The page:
As you can see, I was struggling with writing on Wednesday and Thursday.  I've been fighting a nasty cold and decided to get some sleep rather than pushing myself to stay up late.  It was a difficult decision for me.  I was fighting some depression and was thinking that if I didn't stay up to write, there was no way that I could achieve my NaNo goal.  But I was also falling asleep at my keyboard, so I decided to choose my health.

The next day I was in a more reasonable frame of mind.  And the extra sleep helped my creativity so that I was able to write more than I think I would have been able to if I'd pushed myself.  Lesson learned.

I took a look at my outline and decided to up the estimated final word total to 125 000.  I'm almost at 100 000 words and there's between six and eight chapters left to go.  

I've had to be careful not to conflate finishing NaNo with finishing the novel.  There's probably another 10 to 15k which will have to be written after I reach my 50 000.  So I'm going to hold off booking my edits until I have the draft complete.  I'm keeping my fingers crossed that I can get book 4 out and on the market before the spring conferences begin in May.

I've also started to look at what needs to happen after I get this draft done.  I need to get the second editions of the first three books ready (the only changes are to the front and back matter and changes to the tag lines for the covers) and then get them into wide distribution.

Thursday, 23 November 2017

My First Experience With NaNoWriMo

We're coming to the end of NaNoWriMo and I wanted to take some time to talk about my experience with it so far.  This is my first time participating, since I'm usually doing editing in October, November and December, and it's been a pleasant experience so far.

I was surprised to discover how effective it was to be able to enter my word count for each day.  It motivated me more than I expected, to the point that I decided to continue it with a daily graph which will appear on each weekly update and an overall progress graph to stay up on the blog.  The visual graph of total word count really kept me moving, although I wasn't a fan of the goal line (especially since I didn't get over it very often).  Even if I had a really good writing day, it was discouraging to see that I still hadn't made it over the official goal line.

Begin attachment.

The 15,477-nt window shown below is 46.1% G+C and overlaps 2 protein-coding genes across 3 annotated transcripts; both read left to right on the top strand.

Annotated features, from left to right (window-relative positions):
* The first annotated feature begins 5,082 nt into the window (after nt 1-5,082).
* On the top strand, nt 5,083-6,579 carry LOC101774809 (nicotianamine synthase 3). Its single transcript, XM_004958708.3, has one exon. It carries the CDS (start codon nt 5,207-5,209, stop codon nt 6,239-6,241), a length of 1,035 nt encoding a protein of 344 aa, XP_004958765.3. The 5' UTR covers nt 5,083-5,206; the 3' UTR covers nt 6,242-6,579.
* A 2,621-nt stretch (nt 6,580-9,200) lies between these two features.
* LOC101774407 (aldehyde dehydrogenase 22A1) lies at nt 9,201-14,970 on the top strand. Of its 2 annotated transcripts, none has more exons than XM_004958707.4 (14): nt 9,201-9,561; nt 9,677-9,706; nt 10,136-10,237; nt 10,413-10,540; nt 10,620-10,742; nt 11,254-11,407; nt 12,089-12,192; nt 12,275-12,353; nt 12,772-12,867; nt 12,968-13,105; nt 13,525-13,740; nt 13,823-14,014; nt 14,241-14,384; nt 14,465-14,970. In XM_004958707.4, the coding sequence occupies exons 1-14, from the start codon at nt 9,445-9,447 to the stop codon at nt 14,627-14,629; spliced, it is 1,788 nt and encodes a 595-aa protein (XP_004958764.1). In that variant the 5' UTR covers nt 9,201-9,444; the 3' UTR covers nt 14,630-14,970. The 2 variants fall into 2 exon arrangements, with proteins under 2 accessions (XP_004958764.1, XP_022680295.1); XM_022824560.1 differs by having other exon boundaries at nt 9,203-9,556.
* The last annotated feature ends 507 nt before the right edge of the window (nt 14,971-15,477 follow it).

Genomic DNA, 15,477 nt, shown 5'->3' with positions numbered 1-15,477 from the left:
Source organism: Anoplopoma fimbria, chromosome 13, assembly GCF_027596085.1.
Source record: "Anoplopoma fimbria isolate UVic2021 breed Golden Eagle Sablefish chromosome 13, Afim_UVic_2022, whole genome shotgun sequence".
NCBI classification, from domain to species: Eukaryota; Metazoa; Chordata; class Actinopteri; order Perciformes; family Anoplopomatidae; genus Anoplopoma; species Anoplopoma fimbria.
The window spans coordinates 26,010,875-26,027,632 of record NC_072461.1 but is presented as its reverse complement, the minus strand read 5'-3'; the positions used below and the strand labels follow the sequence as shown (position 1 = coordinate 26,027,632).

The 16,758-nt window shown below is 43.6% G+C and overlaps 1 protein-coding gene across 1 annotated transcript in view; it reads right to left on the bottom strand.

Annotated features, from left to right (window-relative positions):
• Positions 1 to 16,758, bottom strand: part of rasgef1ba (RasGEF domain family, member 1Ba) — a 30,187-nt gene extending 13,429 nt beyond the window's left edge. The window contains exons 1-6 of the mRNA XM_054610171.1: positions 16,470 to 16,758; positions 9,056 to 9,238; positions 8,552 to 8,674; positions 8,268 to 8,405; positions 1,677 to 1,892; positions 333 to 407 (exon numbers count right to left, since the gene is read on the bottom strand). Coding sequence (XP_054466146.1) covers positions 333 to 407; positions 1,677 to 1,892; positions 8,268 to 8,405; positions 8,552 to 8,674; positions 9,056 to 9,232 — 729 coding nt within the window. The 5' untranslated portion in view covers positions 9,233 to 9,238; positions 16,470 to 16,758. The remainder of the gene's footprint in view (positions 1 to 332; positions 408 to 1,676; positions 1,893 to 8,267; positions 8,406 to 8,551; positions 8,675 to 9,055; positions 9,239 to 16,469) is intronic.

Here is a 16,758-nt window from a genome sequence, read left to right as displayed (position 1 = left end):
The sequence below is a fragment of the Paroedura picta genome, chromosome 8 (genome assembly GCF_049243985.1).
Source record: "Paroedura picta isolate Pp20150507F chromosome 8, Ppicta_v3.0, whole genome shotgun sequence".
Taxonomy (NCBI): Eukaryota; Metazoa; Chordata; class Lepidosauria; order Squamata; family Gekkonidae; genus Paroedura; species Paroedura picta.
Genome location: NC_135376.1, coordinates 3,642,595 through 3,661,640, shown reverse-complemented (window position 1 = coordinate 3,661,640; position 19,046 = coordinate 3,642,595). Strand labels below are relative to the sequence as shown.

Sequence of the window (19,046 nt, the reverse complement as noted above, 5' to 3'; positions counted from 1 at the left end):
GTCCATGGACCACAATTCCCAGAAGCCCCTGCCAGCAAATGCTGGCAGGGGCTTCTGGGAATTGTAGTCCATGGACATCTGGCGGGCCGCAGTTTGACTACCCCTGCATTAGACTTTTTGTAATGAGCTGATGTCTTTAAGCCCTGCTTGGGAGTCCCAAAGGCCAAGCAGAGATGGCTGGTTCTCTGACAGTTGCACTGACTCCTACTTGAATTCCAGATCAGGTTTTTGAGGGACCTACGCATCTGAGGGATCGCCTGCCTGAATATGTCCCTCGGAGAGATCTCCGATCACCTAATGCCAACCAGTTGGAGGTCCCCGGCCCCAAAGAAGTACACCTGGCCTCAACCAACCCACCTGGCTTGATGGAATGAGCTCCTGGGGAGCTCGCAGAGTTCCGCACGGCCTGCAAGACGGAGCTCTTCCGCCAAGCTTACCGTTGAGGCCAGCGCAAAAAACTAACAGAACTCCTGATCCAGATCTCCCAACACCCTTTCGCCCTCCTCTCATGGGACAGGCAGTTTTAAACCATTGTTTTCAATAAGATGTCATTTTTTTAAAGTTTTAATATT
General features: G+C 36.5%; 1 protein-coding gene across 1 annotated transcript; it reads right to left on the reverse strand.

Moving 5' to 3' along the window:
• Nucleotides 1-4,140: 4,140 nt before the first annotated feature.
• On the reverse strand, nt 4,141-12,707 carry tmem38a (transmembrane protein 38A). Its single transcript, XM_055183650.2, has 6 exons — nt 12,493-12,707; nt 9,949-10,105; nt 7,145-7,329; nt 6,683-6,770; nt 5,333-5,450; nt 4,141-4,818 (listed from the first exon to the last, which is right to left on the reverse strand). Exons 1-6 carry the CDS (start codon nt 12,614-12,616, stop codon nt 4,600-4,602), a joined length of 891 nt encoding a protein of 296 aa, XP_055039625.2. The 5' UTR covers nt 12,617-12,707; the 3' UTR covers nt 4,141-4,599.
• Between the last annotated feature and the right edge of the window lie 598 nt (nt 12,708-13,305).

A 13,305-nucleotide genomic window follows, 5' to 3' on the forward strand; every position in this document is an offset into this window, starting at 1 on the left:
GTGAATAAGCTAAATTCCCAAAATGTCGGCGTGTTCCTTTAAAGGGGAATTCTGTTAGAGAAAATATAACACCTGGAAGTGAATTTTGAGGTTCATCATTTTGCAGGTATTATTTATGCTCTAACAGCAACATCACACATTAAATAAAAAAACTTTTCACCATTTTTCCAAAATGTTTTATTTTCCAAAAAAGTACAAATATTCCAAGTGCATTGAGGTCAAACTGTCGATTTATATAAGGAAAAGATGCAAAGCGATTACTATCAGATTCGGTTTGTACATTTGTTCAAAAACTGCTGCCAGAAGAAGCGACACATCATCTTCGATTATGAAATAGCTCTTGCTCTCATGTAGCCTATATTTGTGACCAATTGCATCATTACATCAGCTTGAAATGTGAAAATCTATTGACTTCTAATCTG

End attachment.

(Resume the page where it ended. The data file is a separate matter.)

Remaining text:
I found the community to be very supportive with a lot of encouragement.  I wasn't in a position to do any of the local events here in Ottawa, but the online group was always ready with some virtual applause.  The website was confusing and non-intuitive but I gradually figured out how to add writing buddies and enter my daily counts.  

My biggest concerns were from people who were boasting that they were going to take their NaNoWriMo project and immediately publish it on Amazon as of December 1st.  Now, I'm a self-published author, so I don't have a problem with self-publishing, but it took me aback to see people who didn't think they needed an editor or even a second draft.  Some of the stories had some great ideas and those boasting were articulate and well-spoken, but there are too many first drafts clouding the waters.  I've tried gently pointing out that even brilliant bestsellers need more than one draft and editorial support, but I'm not sure how well my cautions were received.  

The hardest part has been writing every single day.  I've got a lot going on in my life and it's just not sustainable for me to find time every day.  I've ended up doing a lot of writing between 10pm and midnight, which ends up being hard when I have to get up six hours later.  But, on the positive side, it's also shown me where I can expand my writing hours, which should help in the future.

I've definitely learned a lot about my writing process and what motivates me, and for that I count it as an invaluable experience.  Will I do it again?  If November 2018 rolls around and I'm not in edits, most definitely.

Monday, 20 November 2017

Weekly Update: November 12 to 18

Weekly word count: 9200

Another good week, although I'm looking at my overall total for NaNoWriMo and thinking I'm probably not going to reach 50 000 words by November 30th.

But that's okay.  I think I've got a good shot at having the draft of Judgment ready for December 15th, which will let me start the ball rolling on editing.

Then comes the next round of projects: getting my books available on wide distribution (which is admittedly making me nervous) and working on my manuscript for book one of the companion series, which still needs a title.  Coming up with titles is always a challenge for me but luckily I've got a bunch of friends who are happy to title-storm with me.

On the plus side, there is a chance that I might not having to be writing on the night shift for much longer.  I've got a meeting with my day-job boss on Monday to talk about me going back to my usual hours, which would give me writing time in the afternoon again.

Hopefully I can keep up the pacing once November is over.  If I can do between 8000 and 10,000 words per week, then that will really help with my productivity.